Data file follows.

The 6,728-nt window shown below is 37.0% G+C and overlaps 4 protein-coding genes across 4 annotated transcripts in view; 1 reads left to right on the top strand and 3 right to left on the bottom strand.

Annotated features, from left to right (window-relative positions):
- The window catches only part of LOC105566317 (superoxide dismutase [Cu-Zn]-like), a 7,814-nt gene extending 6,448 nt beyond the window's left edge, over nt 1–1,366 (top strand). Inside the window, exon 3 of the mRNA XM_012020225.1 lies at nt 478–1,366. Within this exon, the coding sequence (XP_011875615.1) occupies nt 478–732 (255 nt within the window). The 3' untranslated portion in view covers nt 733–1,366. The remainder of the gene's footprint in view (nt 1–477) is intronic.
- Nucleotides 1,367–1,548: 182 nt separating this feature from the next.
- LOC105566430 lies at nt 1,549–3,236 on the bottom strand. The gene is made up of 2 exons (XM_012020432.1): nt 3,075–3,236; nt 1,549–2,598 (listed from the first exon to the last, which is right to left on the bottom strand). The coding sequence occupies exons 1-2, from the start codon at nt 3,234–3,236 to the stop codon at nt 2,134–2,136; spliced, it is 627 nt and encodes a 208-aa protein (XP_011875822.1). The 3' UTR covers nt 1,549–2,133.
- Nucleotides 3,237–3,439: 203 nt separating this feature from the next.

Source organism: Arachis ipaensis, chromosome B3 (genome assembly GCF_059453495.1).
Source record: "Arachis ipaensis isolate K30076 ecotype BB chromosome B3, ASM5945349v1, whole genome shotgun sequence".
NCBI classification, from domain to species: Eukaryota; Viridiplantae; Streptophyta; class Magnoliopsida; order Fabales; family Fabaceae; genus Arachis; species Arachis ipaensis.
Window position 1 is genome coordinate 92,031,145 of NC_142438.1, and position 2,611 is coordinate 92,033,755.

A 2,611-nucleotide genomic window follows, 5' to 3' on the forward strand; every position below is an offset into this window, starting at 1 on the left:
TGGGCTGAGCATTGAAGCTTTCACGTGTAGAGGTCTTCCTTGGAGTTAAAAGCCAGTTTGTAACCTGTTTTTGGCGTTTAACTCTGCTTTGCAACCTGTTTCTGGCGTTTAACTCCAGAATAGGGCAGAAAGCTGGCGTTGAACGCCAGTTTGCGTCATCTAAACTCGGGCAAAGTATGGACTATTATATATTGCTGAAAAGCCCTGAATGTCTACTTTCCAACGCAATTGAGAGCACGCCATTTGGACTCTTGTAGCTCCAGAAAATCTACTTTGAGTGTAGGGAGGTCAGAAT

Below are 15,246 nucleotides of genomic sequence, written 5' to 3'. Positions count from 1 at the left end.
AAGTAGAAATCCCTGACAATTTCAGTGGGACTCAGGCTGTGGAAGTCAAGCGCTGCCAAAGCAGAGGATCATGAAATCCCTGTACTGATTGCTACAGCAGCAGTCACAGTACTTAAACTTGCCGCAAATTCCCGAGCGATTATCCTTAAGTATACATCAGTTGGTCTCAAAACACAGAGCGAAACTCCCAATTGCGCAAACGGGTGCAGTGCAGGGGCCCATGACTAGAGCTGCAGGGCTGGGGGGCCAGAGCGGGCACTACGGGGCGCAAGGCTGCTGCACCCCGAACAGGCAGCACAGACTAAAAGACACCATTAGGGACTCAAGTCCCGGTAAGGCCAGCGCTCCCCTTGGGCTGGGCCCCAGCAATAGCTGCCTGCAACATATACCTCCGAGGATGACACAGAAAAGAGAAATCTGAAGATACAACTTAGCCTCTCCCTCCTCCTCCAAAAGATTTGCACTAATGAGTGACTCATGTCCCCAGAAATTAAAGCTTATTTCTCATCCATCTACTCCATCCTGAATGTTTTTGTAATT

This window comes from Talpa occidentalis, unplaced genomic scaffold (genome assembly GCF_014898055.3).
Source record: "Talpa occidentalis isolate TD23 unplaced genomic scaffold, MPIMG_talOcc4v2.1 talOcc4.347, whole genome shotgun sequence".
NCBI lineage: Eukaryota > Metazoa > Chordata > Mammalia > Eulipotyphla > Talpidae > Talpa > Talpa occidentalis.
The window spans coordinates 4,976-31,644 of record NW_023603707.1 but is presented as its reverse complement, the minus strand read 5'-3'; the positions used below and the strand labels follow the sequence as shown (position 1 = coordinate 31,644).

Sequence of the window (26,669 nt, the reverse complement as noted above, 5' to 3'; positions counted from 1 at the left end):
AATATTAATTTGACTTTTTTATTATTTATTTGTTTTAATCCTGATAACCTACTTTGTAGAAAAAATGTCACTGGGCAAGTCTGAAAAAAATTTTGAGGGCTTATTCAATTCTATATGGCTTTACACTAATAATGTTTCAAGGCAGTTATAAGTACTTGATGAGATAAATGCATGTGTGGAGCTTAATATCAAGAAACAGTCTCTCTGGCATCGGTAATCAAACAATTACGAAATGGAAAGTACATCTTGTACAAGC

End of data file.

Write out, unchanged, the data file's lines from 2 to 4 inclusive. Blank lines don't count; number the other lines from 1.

Annotated features, from left to right (window-relative positions):
- The window catches only part of LOC105566317 (superoxide dismutase [Cu-Zn]-like), a 7,814-nt gene extending 6,448 nt beyond the window's left edge, over nt 1–1,366 (top strand). Inside the window, exon 3 of the mRNA XM_012020225.1 lies at nt 478–1,366. Within this exon, the coding sequence (XP_011875615.1) occupies nt 478–732 (255 nt within the window). The 3' untranslated portion in view covers nt 733–1,366. The remainder of the gene's footprint in view (nt 1–477) is intronic.
- Nucleotides 1,367–1,548: 182 nt separating this feature from the next.